A traumatic experience can leave a person feeling broken, angry, hateful, useless, and/or depressed. With time and the appropriate therapy, survivors of trauma can go on to feel strength, forgiveness, empathy, purpose and happiness. Recovery is possible, and lessons learned in the furnace of affliction can go on to be a great strength in a survivor’s life.
Last summer, I wrote a post about being a secondary survivor: those who are the family or loved ones of someone who suffers a traumatic experience. I wrote about how difficult it can be for secondary survivors to watch their loved one struggle and deal with the aftermath of the trauma. I wrote about ways that secondary survivors can help their loved ones as he/she works to overcome their trauma, and offered specific suggestions for things to say to those who have experienced trauma. This post is dedicated to the survivor; although you may feel bruised and broken from the storm you have endured, as you look ahead, you can find your rainbow.
Let’s first define trauma. Trauma is broadly defined as something that produces psychological injury or pain. A traumatic experience can include (but is not limited to) divorce, rape, kidnapping, abuse (physical or emotional), natural disasters, fires, accidents, illness, bereavement, war, etc. Common reactions to trauma include anxiety, trouble sleeping, nightmares, flashbacks, OCD, PTSD (post-traumatic stress disorder), strained relationships, and unpredictable behaviors. In short, the aftermath of a traumatic experience can affect a person’s very being–including his/her daily walk and talk.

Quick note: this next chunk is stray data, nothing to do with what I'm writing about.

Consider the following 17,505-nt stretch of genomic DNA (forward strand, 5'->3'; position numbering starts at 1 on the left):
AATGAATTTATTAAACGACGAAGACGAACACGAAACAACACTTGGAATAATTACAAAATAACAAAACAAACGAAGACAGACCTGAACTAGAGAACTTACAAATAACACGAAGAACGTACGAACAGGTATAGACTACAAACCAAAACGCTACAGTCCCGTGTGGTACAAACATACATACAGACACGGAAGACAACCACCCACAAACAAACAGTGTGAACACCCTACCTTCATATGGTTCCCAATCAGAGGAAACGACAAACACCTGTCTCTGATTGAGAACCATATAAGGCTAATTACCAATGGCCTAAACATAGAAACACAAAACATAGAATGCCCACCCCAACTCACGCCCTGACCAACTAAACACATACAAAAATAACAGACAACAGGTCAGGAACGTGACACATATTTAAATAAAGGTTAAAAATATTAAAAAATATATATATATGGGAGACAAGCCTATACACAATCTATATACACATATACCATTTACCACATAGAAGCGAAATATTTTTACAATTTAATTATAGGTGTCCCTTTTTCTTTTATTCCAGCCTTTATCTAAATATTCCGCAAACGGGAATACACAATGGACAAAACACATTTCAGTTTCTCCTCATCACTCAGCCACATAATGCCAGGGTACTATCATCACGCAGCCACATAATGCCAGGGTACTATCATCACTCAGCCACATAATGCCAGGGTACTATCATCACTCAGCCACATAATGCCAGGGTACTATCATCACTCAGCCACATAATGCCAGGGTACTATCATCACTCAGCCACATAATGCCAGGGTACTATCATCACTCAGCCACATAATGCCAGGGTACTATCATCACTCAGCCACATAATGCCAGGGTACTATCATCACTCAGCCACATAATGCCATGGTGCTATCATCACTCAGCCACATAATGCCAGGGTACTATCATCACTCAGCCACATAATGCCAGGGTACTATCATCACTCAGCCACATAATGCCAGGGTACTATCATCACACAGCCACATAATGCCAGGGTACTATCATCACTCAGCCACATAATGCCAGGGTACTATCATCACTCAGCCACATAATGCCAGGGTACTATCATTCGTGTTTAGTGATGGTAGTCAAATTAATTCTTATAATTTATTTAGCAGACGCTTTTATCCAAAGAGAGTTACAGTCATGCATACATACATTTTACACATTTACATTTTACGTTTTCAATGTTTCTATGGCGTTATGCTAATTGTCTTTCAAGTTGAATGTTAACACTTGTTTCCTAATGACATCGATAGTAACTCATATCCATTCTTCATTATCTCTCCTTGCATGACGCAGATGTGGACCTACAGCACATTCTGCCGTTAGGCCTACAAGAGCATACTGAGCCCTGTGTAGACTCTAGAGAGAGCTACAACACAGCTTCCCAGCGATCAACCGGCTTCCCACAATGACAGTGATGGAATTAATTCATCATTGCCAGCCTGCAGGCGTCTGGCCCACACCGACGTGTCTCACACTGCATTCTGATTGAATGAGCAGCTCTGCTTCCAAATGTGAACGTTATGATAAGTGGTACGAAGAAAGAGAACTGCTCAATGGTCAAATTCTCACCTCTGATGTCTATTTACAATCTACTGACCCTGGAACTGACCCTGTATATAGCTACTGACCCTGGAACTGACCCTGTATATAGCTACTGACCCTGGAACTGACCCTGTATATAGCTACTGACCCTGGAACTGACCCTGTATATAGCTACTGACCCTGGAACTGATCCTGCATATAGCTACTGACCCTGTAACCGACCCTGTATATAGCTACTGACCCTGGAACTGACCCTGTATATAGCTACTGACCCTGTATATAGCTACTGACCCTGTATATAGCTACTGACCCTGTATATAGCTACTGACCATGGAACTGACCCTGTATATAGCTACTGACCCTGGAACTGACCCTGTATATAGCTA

Although it may not feel like it immediately after the event, there is life after trauma. In fact, a difficult event can often lead to growth! We see this modeled in nature–majestic rainbows appear after torrential rainfall; butterflies emerge from their cocoon only after the caterpillar disappears as if dead in the cocoon; and even after the coldest of winters, flora and fauna reemerge or blossom for springtime. There are positive outcomes to come out of the wake of trauma; allow me to enumerate a few: